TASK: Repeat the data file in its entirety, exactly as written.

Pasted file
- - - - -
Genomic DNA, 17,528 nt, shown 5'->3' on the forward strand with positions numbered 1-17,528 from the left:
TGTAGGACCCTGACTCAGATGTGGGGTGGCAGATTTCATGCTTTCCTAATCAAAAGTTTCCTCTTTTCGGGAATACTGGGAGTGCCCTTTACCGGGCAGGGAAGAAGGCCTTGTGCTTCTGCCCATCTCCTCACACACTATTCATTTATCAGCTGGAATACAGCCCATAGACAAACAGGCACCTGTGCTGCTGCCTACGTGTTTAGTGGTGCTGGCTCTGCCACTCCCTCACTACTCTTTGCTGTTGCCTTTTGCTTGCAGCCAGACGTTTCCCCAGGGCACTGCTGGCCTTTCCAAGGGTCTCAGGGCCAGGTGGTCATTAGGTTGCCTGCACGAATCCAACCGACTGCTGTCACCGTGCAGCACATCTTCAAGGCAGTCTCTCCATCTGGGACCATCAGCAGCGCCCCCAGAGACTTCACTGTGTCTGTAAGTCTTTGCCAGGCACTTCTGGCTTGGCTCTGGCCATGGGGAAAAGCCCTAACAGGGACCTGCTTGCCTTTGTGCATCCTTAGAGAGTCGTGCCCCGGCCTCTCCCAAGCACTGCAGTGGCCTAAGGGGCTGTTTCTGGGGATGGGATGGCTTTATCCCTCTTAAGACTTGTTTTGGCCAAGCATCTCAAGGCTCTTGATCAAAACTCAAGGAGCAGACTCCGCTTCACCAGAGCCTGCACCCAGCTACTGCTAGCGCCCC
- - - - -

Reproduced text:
Genomic DNA, 17,528 nt, shown 5'->3' on the forward strand with positions numbered 1-17,528 from the left:
TGTAGGACCCTGACTCAGATGTGGGGTGGCAGATTTCATGCTTTCCTAATCAAAAGTTTCCTCTTTTCGGGAATACTGGGAGTGCCCTTTACCGGGCAGGGAAGAAGGCCTTGTGCTTCTGCCCATCTCCTCACACACTATTCATTTATCAGCTGGAATACAGCCCATAGACAAACAGGCACCTGTGCTGCTGCCTACGTGTTTAGTGGTGCTGGCTCTGCCACTCCCTCACTACTCTTTGCTGTTGCCTTTTGCTTGCAGCCAGACGTTTCCCCAGGGCACTGCTGGCCTTTCCAAGGGTCTCAGGGCCAGGTGGTCATTAGGTTGCCTGCACGAATCCAACCGACTGCTGTCACCGTGCAGCACATCTTCAAGGCAGTCTCTCCATCTGGGACCATCAGCAGCGCCCCCAGAGACTTCACTGTGTCTGTAAGTCTTTGCCAGGCACTTCTGGCTTGGCTCTGGCCATGGGGAAAAGCCCTAACAGGGACCTGCTTGCCTTTGTGCATCCTTAGAGAGTCGTGCCCCGGCCTCTCCCAAGCACTGCAGTGGCCTAAGGGGCTGTTTCTGGGGATGGGATGGCTTTATCCCTCTTAAGACTTGTTTTGGCCAAGCATCTCAAGGCTCTTGATCAAAACTCAAGGAGCAGACTCCGCTTCACCAGAGCCTGCACCCAGCTACTGCTAGCGCCCC